HEALTHY FORAGE. Grazing on a several-species mix of cover crops allowed the cattle in this the 2016-17 study gain a bit more than 2 pounds a day over the course of a month.

Research Shows Grazing Cover Crops Profitable to Dryland Farmers

High Plains research shows positive profit potential and soil improvement with grazed spring-seeded cover crops in low-rainfall areas.

Recent research in the High Plains is showing cover crop and forage mixtures offer soil-building and profit potential even to growers in areas of low rainfall.

A 2 year on-farm study by researchers from Colorado State University, Kansas State University, and USDA’s NRCS shows spring-planted covers afford growers 30-40 days of grazing before a fall-seeded winter wheat crop, as well as measurable improvements in soil quality.

Meagan Schipanski, an assistant professor of cropping systems at CSU and a principal researcher on the 2016-17 project, says the results show cover crops provide cropping system flexibility, even to growers in semi-arid conditions in some years.

“Many growers are concerned that a cover crop will use valuable moisture needed for subsequent small grain crops in the fall when compared with just fallowing the fields,” she explains. “The results of this study show fallow management does provide more moisture at the 3-6 foot level than in treatments of a spring-planted and grazed cover mixture, but moisture levels nearer the surface were usually not significantly different.”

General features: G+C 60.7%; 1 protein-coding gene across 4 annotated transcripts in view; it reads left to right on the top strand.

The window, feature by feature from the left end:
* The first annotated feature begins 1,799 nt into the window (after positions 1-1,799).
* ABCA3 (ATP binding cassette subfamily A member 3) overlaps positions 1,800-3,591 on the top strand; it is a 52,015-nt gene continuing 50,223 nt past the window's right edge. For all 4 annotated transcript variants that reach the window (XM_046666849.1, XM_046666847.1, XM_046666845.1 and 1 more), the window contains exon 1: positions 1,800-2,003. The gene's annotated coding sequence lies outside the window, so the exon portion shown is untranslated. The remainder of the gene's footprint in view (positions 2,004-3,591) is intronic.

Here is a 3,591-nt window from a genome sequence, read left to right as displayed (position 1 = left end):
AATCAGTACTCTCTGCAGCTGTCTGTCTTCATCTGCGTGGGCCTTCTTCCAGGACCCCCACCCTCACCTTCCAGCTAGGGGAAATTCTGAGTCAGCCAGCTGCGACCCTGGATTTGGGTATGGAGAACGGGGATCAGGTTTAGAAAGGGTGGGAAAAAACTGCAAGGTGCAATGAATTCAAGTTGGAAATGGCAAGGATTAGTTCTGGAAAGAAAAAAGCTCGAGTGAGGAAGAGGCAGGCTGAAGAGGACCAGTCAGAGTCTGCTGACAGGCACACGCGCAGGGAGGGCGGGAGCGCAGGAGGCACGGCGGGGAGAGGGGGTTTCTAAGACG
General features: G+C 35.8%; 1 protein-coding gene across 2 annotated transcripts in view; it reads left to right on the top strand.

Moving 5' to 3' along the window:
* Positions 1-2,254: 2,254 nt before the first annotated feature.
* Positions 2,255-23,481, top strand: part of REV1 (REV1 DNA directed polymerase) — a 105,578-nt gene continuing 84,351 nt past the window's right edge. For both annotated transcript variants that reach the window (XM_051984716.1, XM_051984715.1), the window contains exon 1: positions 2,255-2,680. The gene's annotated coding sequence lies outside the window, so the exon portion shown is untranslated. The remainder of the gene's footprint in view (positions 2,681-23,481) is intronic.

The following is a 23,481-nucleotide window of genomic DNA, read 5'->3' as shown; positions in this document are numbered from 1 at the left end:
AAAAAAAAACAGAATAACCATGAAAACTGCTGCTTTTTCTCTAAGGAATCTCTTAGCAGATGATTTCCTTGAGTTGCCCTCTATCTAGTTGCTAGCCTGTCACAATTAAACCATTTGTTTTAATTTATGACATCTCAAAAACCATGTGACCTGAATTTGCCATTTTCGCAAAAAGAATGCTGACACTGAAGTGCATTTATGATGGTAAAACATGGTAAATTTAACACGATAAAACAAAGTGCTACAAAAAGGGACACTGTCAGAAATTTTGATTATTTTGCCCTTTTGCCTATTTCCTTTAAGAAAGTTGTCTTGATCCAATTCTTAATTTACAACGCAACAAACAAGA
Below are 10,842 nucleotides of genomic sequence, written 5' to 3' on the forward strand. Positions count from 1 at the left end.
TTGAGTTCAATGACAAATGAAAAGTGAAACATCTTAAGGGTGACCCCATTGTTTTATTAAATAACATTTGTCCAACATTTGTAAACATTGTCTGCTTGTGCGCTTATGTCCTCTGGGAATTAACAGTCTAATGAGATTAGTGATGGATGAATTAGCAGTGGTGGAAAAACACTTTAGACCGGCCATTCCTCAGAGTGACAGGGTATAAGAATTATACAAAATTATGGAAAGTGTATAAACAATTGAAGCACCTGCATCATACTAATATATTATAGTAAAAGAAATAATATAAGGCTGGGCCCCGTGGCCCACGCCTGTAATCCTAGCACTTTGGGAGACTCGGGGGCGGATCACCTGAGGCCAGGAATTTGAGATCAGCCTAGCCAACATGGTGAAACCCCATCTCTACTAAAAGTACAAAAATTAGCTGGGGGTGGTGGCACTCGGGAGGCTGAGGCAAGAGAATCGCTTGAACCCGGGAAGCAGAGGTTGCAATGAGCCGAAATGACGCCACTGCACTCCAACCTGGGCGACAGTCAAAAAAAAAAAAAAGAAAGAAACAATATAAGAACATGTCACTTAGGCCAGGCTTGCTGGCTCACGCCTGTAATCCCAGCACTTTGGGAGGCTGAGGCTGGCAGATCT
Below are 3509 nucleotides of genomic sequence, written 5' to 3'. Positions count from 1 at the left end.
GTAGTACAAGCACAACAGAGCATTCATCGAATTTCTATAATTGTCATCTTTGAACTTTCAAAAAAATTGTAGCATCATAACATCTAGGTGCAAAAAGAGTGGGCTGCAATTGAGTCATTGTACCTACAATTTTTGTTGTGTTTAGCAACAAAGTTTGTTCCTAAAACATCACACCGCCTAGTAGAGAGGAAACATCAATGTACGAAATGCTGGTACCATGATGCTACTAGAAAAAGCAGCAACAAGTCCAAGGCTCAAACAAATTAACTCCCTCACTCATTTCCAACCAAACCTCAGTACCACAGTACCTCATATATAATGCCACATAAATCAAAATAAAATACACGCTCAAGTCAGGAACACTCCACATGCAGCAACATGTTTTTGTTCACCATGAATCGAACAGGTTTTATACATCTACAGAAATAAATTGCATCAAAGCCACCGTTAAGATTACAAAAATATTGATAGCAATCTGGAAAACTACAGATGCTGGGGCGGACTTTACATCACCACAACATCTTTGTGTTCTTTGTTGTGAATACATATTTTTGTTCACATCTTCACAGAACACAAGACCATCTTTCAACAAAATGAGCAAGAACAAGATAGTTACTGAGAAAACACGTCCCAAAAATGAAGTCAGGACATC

Schipanski says the deeper moisture found in fallowed ground would make a difference to small grain production, particularly if no rain fell through the growing season after establishment.

“We’re diversifying the income stream and reducing inputs to offset potential yield drag in the following wheat crop…”
— Meagan Schipanski

“There’s good reason to believe wheat roots get that deep and that you would notice a difference if you didn’t get any more rain,” she explains. “If it doesn’t rain…

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Dan crummett 0618

Dan Crummett

Dan Crummett has more than 35 years in regional and national agricultural journalism including editing state farm magazines, web-based machinery reporting and has an interest in no-till and conservation tillage. He holds B.S. and M.S. degrees from Oklahoma State Univ.

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